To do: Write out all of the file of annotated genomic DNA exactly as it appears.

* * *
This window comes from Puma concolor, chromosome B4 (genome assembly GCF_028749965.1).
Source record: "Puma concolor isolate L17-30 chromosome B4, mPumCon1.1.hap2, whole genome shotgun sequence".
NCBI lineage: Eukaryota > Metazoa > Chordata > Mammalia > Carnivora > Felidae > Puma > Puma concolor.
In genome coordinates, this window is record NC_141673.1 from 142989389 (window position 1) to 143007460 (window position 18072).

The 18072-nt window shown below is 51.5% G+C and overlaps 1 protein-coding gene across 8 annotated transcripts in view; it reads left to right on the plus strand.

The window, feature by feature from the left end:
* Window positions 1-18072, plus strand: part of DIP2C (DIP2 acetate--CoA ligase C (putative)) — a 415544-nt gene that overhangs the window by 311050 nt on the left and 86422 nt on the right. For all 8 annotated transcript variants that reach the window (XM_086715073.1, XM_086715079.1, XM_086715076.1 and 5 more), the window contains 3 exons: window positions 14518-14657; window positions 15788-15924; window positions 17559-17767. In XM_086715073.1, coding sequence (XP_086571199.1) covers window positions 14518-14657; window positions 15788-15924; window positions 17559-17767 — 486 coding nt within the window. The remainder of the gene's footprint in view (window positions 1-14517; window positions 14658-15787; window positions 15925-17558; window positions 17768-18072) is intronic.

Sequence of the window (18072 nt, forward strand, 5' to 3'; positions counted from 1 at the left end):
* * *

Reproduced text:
This window comes from Puma concolor, chromosome B4 (genome assembly GCF_028749965.1).
Source record: "Puma concolor isolate L17-30 chromosome B4, mPumCon1.1.hap2, whole genome shotgun sequence".
NCBI lineage: Eukaryota > Metazoa > Chordata > Mammalia > Carnivora > Felidae > Puma > Puma concolor.
In genome coordinates, this window is record NC_141673.1 from 142989389 (window position 1) to 143007460 (window position 18072).

The 18072-nt window shown below is 51.5% G+C and overlaps 1 protein-coding gene across 8 annotated transcripts in view; it reads left to right on the plus strand.

The window, feature by feature from the left end:
* Window positions 1-18072, plus strand: part of DIP2C (DIP2 acetate--CoA ligase C (putative)) — a 415544-nt gene that overhangs the window by 311050 nt on the left and 86422 nt on the right. For all 8 annotated transcript variants that reach the window (XM_086715073.1, XM_086715079.1, XM_086715076.1 and 5 more), the window contains 3 exons: window positions 14518-14657; window positions 15788-15924; window positions 17559-17767. In XM_086715073.1, coding sequence (XP_086571199.1) covers window positions 14518-14657; window positions 15788-15924; window positions 17559-17767 — 486 coding nt within the window. The remainder of the gene's footprint in view (window positions 1-14517; window positions 14658-15787; window positions 15925-17558; window positions 17768-18072) is intronic.

Sequence of the window (18072 nt, forward strand, 5' to 3'; positions counted from 1 at the left end):